Proposed NRC Safety Culture
Policy Statement
Eric Fries
Safety Culture Program Manager, OE
IRPA Workshop on Radiation Protection Culture
February 10, 2011
Presentation Overview
• NRC’s Mission and Responsibility
• Safety Culture Background
• Draft Safety Culture Policy Statement
• Current Status
• Next Steps
The U.S. NRC’s Mission
To license and regulate the Nation’s
civilian use of byproduct, source,
and special nuclear materials to
ensure adequate protection of public
health and safety, promote the
common defense and security, and
protect the environment.
NRC Scope of Regulatory Responsibility
• Reactors: commercial reactors for generating
electric power and non-power reactors used
for research, testing, and training
• Materials: uses of nuclear materials in
medical, industrial, and facilities that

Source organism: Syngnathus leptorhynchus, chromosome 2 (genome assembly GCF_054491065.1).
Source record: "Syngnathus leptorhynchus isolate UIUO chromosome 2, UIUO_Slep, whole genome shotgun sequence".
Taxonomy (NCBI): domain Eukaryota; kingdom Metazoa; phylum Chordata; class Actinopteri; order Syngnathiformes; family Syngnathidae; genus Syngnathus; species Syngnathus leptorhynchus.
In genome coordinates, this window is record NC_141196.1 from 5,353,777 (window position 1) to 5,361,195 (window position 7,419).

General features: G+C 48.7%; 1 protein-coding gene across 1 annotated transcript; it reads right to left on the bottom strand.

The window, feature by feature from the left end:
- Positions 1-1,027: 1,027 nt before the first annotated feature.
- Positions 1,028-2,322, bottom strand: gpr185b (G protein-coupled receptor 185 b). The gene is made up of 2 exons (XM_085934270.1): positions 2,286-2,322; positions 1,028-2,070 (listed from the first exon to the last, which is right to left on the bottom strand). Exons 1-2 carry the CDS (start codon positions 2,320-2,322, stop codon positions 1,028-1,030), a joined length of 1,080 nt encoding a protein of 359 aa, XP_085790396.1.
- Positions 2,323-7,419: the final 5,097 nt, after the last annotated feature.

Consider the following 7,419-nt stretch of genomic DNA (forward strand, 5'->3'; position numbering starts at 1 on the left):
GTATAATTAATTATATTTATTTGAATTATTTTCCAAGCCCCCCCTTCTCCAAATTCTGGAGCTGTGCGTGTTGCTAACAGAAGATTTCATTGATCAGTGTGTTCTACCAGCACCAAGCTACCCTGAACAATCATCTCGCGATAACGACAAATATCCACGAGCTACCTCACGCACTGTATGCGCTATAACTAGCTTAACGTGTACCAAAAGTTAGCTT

produce nuclear fuel
• Waste: transportation, storage, and disposal
of nuclear materials and waste, and
decommissioning of nuclear facilities from
Importance of Safety Culture
• Operating experience has demonstrated nexus
between safety culture and events
• Safety culture contributes to the safe and
secure use of radioactive materials
• NRC recognizes that licensees bear the primary
responsibility for the safe use of nuclear
materials while the NRC, as the regulator, must
consider the importance of safety culture in its
oversight programs
NRC Safety Culture Background
1989: Conduct of Operations Policy Statement
• Expectations for a Safety Culture:
– Full attention to safety matters
– Personal dedication and accountability of all
individuals engaged in any activity which has a
bearing on nuclear power plant safety
– Management fosters the development of a ‘safety
culture’ at each facility and promotes a professional
working environment in the control room, and
throughout the facility, that assures safe operations
NRC Safety Culture Background
1996: Safety Conscious Work Environment (SCWE)
Policy Statement
• Establish and maintain a SCWE
• Intended to assure the freedom of employees in
the nuclear industry to raise safety concerns